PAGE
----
The patient is an active 18-year-old female, who denies acute injury, but has had chronic anterior shoulder pain of her right shoulder over the past 2 years and has attempted physical therapy for close to 1 year without any signs of improvement. Relevant to this patient’s history is that she has been a high-caliber volleyball player since a young age, which suggests that her chronic glenohumeral joint pain and recurrent anterior instability are most likely due to the repetitive microtrauma experienced in the hitting shoulder by overhead-hitting athletes. The patient is otherwise healthy and has had no prior injuries to the shoulder, nor did she report any incidents of instability in her contralateral shoulder.

Upon primary physical examination, the patient is a well-appearing female and is neurovascularly intact with no findings of diminished strength of the deltoid and rotator cuff muscles in her right shoulder. She reports 3 dislocation/subluxation events as well as significant apprehension and physical limitations due to these recurrent instability events. She has symptoms consistent with grade II instability (greater than 50% translation with spontaneous reduction) as well as a positive inferior sulcus sign (grade II) and positive relocation test. Physical examinations such as the anterior apprehension test, sulcus sign, relocation test, and load and shift test have demonstrated high sensitivity and specificity in the assessment of anterior shoulder instability, which can significantly aid a surgeon’s preoperative assessment and treatment algorithm.11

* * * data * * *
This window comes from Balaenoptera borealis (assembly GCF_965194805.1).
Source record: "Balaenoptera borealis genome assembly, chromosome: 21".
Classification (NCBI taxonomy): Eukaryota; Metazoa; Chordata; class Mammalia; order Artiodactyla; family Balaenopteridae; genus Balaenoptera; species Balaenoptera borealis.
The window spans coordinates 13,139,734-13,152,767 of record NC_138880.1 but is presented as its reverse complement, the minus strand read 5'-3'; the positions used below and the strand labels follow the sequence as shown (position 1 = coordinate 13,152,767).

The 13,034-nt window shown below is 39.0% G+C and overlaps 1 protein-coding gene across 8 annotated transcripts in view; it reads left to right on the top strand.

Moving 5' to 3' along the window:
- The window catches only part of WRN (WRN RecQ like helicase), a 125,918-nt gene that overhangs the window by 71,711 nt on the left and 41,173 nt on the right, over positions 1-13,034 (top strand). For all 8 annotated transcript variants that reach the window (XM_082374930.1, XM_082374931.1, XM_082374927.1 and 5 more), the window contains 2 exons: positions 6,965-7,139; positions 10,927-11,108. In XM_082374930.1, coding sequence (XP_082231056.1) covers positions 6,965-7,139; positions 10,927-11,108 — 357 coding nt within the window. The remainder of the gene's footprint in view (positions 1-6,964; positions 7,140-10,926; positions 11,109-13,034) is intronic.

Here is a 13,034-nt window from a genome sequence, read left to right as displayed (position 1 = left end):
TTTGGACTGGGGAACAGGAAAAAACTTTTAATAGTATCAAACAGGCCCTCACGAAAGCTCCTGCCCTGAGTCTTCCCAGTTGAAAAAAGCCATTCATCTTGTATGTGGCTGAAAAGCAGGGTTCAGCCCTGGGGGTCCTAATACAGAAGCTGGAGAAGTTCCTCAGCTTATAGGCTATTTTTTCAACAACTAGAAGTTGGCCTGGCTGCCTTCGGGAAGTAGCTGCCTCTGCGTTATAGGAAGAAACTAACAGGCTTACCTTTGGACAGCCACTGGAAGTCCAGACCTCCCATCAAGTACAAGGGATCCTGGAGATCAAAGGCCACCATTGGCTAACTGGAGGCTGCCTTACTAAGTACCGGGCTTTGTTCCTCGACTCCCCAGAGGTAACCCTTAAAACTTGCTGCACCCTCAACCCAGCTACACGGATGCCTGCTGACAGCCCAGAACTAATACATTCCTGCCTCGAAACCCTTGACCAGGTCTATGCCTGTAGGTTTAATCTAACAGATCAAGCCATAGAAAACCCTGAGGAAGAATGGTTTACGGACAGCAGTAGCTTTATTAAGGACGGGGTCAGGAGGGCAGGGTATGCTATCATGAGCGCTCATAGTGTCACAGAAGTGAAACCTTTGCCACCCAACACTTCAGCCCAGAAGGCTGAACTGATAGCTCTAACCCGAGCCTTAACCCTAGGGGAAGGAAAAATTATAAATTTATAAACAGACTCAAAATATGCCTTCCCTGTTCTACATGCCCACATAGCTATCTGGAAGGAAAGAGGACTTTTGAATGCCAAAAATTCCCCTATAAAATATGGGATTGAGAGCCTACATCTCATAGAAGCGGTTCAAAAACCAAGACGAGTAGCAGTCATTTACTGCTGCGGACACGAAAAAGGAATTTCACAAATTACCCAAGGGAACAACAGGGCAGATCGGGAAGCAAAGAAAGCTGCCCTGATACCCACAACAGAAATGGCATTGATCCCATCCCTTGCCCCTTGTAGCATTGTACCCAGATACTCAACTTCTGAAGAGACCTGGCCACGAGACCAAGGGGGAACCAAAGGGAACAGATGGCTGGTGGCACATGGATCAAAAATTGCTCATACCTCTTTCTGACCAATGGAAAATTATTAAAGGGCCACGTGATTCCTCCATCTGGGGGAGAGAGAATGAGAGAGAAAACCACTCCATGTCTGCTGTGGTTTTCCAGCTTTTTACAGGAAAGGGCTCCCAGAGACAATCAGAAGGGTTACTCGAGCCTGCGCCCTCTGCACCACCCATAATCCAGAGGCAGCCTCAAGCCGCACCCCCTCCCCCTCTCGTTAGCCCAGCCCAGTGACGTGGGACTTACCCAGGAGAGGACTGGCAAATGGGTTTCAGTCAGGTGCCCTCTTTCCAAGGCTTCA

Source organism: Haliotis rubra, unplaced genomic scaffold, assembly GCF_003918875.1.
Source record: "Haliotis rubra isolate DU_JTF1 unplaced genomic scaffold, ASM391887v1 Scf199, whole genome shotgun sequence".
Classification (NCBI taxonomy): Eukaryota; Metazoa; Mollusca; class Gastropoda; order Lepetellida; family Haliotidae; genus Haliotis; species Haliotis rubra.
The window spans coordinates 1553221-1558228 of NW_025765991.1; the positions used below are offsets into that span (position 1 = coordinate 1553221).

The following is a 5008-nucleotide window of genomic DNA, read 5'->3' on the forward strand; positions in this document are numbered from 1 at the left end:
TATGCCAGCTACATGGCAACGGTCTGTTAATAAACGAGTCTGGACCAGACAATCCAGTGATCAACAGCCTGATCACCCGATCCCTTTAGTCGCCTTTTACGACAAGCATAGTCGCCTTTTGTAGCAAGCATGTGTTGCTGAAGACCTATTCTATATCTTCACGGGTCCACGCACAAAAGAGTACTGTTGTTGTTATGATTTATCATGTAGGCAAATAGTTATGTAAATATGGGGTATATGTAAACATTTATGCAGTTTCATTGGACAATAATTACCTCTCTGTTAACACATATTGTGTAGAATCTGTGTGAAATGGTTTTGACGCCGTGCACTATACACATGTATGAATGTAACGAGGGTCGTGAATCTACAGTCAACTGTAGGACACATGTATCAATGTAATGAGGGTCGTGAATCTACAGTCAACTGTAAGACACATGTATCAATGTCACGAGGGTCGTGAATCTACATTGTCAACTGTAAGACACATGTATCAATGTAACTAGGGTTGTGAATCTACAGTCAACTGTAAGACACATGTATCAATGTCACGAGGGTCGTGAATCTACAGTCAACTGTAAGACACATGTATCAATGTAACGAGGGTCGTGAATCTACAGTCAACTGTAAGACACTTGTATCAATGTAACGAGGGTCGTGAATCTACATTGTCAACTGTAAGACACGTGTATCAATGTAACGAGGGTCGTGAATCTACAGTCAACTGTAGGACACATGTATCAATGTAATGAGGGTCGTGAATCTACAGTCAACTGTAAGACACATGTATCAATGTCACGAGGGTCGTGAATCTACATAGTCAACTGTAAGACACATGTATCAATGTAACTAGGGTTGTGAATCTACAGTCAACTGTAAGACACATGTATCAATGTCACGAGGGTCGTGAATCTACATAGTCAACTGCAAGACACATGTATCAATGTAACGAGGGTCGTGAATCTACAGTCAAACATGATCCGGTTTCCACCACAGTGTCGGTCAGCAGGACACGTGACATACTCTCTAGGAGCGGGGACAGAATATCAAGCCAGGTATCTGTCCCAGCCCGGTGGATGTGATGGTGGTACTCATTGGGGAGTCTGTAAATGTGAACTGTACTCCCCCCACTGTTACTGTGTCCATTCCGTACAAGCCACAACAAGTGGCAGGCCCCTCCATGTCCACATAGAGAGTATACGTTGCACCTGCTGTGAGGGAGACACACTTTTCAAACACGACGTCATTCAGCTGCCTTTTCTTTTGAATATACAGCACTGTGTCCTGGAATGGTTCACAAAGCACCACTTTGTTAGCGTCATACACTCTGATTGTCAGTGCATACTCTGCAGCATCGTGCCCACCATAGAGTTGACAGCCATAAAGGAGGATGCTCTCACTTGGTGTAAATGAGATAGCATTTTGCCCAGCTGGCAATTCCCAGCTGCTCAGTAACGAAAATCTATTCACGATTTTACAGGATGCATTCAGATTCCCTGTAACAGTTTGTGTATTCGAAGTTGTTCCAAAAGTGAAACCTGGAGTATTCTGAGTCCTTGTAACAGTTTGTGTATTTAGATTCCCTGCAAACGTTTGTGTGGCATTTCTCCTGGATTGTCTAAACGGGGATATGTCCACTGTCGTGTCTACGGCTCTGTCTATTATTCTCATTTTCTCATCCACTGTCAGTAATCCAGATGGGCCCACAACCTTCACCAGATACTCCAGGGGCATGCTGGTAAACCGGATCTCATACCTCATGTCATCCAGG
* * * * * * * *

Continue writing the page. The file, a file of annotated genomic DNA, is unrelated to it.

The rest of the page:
A standard radiographic shoulder series (AP/Grashey/Axillary/Scapular Y) is obtained, which upon review demonstrates a well-reduced glenohumeral joint with a well-defined sclerotic line of the anterior glenoid and a normal acromiohumeral distance. There is no discernable anterior glenoid bone loss nor is there an obvious Hill-Sachs lesion present. An MRI without contrast of her right shoulder demonstrates a significant anterior labral tear from the 2 o’clock to 6 o’clock position with no evidence of damage to the biceps tendon or rotator cuff.